5 min read

I Was Not Prepared For This (Part 2)

Instagram with a monitor mix, holy sh*t

In a few hours, I’ll be playing a solo set on Instagram Live via Girl Gang Leeds for the second edition of their Living Room Party. The lineup includes my mate Lucinda from Cultdreams as well as Philly pals Mannequin Pussy, along with Diet Cig, The Tuts, Hit Like a Girl, and Arxx. It starts at 2pm on the east coast, 7pm in the UK. I’m on fourth! They’re also taking donations via PayPal to split between everyone playing.

In order to play and have it sound decent (I don’t enjoy playing acoustic guitar in front of people), I run my audio through recording software and essentially plug that into my phone. I explained the basics of how to do that last week, which you can find here.

The one drawback of that method is that you can’t hear what folks are hearing on the other end. Once you test it, you just have to have faith that it’s working and not be bothered by the fact that you can’t hear exactly what you’re playing.


Yes, my friends, you too can go overboard in pursuit of your livestream tone-quest. Yes, the first time I used in-ear monitors was on Instagram fucking Live.

Part 2: Streaming to Instagram Live with Your Own Monitor Mix

The only additional item you’ll need are a pair of headphones or in-ear monitors.

These instructions are on a Mac, but you should be able to accomplish the same thing on other types of computers, the settings just might be in slightly different places. This assumes that you already have your audio interface set up and your recording software ready to go with how you want everything to sound on your livestream.

Buckle up, this nearly broke my brain….

  1. In your recording software, figure out what sample rate you’re working with. It’s usually 44.1 or 48 kHz but you choose whatever setting you’d like. In Logic, you can find this under Project Settings >> Audio. This will be important in a sec.

  2. Open the app “Audio MIDI Setup” which should come with your computer or exist somewhere in your audio settings. If you’re not on a Mac, you’re looking for a list of all of the audio inputs/outputs for your computer. Choose your audio interface and make sure the Format is set to the sample rate of your recording project. Chose Built-in Output and do the same thing.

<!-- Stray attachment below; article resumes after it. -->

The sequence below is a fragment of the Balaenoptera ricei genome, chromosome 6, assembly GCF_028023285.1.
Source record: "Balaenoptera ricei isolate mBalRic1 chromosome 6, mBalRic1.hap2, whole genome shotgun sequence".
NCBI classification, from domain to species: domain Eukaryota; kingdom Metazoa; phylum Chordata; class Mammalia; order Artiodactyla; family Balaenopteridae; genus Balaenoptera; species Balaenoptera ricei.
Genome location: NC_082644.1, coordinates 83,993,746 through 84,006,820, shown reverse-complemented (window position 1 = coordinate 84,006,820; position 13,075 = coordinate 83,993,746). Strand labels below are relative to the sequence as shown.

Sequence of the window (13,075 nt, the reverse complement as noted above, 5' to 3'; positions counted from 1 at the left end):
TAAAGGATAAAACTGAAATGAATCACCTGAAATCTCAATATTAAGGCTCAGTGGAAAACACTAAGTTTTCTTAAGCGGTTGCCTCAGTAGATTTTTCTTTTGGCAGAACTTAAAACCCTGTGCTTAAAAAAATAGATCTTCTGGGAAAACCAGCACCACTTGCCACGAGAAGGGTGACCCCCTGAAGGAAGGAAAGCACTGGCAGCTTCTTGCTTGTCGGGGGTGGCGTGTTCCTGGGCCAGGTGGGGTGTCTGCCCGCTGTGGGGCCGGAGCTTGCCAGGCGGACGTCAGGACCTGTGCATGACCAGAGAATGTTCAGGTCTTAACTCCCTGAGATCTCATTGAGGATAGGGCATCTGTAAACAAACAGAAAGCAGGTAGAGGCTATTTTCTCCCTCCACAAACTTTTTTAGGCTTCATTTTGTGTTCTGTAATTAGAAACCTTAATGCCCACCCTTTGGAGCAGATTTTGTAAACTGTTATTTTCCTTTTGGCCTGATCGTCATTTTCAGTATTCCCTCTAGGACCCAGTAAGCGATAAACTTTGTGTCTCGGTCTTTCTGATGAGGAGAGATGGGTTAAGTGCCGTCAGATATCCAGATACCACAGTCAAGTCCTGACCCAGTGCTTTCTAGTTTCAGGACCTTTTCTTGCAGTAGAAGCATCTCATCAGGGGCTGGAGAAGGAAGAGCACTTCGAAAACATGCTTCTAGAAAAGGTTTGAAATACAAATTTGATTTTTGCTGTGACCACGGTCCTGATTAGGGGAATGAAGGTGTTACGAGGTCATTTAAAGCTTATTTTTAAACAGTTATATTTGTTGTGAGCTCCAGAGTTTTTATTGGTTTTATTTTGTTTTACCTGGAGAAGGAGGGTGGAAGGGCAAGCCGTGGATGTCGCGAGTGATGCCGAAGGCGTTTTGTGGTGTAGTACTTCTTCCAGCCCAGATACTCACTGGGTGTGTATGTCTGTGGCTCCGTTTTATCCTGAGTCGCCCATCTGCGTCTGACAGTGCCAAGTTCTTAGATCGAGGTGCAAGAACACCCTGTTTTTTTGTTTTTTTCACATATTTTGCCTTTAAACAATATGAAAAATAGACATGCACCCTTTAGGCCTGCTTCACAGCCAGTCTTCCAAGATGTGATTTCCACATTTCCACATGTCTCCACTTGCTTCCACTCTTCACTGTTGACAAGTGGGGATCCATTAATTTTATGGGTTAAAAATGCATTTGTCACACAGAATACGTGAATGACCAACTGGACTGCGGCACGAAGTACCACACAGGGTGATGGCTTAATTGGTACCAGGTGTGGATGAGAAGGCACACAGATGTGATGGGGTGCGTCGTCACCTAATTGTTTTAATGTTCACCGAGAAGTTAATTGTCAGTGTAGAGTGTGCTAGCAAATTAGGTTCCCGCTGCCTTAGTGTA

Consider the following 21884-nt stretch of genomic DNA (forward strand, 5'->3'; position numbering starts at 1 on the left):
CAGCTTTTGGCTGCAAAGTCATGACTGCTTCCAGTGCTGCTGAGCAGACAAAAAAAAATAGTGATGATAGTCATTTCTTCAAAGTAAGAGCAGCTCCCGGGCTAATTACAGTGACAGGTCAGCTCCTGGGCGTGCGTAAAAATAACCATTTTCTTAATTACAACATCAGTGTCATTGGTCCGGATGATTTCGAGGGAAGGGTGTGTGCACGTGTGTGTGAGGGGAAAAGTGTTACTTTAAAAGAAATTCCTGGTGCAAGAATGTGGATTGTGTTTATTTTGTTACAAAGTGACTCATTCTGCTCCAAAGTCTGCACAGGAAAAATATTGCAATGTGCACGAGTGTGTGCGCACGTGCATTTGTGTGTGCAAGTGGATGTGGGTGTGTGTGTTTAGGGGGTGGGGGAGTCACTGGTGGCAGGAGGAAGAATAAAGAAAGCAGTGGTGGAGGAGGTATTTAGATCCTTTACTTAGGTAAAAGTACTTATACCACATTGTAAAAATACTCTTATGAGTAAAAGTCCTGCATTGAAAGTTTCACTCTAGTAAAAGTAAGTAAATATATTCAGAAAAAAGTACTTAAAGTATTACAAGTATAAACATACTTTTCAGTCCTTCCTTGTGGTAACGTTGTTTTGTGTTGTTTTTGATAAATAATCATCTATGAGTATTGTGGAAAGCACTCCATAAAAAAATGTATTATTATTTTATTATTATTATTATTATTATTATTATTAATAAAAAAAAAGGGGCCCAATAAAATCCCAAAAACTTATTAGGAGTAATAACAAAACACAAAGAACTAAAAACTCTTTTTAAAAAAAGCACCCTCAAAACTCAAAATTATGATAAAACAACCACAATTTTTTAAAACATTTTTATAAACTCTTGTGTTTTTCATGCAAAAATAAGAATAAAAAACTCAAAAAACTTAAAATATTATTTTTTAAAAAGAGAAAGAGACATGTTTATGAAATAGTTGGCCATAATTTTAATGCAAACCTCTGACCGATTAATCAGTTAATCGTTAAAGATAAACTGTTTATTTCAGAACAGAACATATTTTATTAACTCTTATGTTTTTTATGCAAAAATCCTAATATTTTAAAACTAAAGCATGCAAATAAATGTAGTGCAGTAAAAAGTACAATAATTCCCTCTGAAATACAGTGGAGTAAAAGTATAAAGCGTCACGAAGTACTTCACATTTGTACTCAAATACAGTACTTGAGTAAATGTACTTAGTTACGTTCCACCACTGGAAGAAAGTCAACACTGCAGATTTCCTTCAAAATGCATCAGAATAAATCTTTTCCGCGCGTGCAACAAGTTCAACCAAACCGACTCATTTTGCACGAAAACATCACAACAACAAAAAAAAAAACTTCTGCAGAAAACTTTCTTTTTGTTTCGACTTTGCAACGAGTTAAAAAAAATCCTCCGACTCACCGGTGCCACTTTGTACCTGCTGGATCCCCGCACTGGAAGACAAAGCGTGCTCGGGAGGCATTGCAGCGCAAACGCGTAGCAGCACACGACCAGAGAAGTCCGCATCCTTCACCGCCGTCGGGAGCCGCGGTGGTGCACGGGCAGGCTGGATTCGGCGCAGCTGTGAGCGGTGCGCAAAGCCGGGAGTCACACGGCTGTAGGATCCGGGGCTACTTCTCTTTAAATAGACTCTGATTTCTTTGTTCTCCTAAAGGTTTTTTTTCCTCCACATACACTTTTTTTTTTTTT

3. In the lower left-hand corner you should see a + and - sign, click the + and choose “Create Aggregate Device”. Settings should pop up on the right-hand side where you can choose from all of your existing audio inputs and outputs.

  4. Check the boxes next to Built-In Output and the Input AND Output of your interface. You’re telling it to use only the inputs from your interface, but the outputs of both your interface AND the built-in output, aka your computer’s headphone jack. You can name this Aggregate Device anything you want. Mine is called “EXPERIMENT!”

  5. You should get something that looks like the screenshot below. Note which numbers are assigned to your audio interface (mine is the M-track) and which are assigned to your Built-In Output. So in this instance, the M-track Output is getting outputs 1 and 2, and the Built-In Output is getting outputs 3 and 4.
    note: you’ll see Drift Correction is checked off for the M-Track on this screenshot. I’m not entirely sure how important that is, but I’m rolling with it.

  6. Go back to your recording project. In the Audio settings, set the Output Device to your new Aggregate Device. You will now be able to send tracks to BOTH your computer’s headphone jack AND your interface. Based on the instructions in Part 1, whatever is being sent to your interface is what is then being sent to your phone. Your tracks are automatically being sent to Outputs 1 and 2, but you have to tell your software to also send things to Output 3 and 4. It won’t do it automatically.

  7. When you’re looking at the mixer view, with all of your tracks and faders, you should see an option on each track that says “Sends”. Click on one of the blank spaces next to Sends and choose a bus. Let’s assume none of the buses are being used by anything, so we’ll choose Bus 1. That bus will then pop up on the right as its own track.

  8. On that separate track for the bus you just created, it should say “Stereo Output”. Click on Stereo Output, and change it to Output 3-4. This will now send any track that you assign to Bus 1 ALSO to Outputs 3 and 4 in addition to Outputs 1 and 2.

  9. Each track has an option for Sends, so you need to add Bus 1 to each track that you want to be heard in Outputs 3 and 4.

  10. There should be a volume dial next to Bus 1 on each track, and you want to set that at zero to start, so each track is the same volume as you have it in the main mix. In Logic it automatically sets it to negative infinity, but if you option-click on the dial it sets it to zero. From there you can adjust accordingly.

For me, Outputs 3 and 4 are what I hear in my in-ears, which are plugged directly into my computer’s headphone jack. That’s my “monitor mix”. If you like all the instrument levels for the stream, but need to hear more of your vocals or guitar or whatever, just adjust the volume for the BUS on those specific tracks.

Once I understood this logic, it all made a lot more sense to me and it made doing even more complex things feasible. I figured this out through Google and YouTube and wanted to write it out in a way that doesn’t use any more technical jargon than necessary. When other tutorials threw more info at me than I needed, it made things more confusing.

I hope you find this helpful! A bunch of people have told me that the instructions in Part 1 totally worked for them, so I’d love to hear if any of you can up your game to this somewhat ridiculous scenario. Have fun!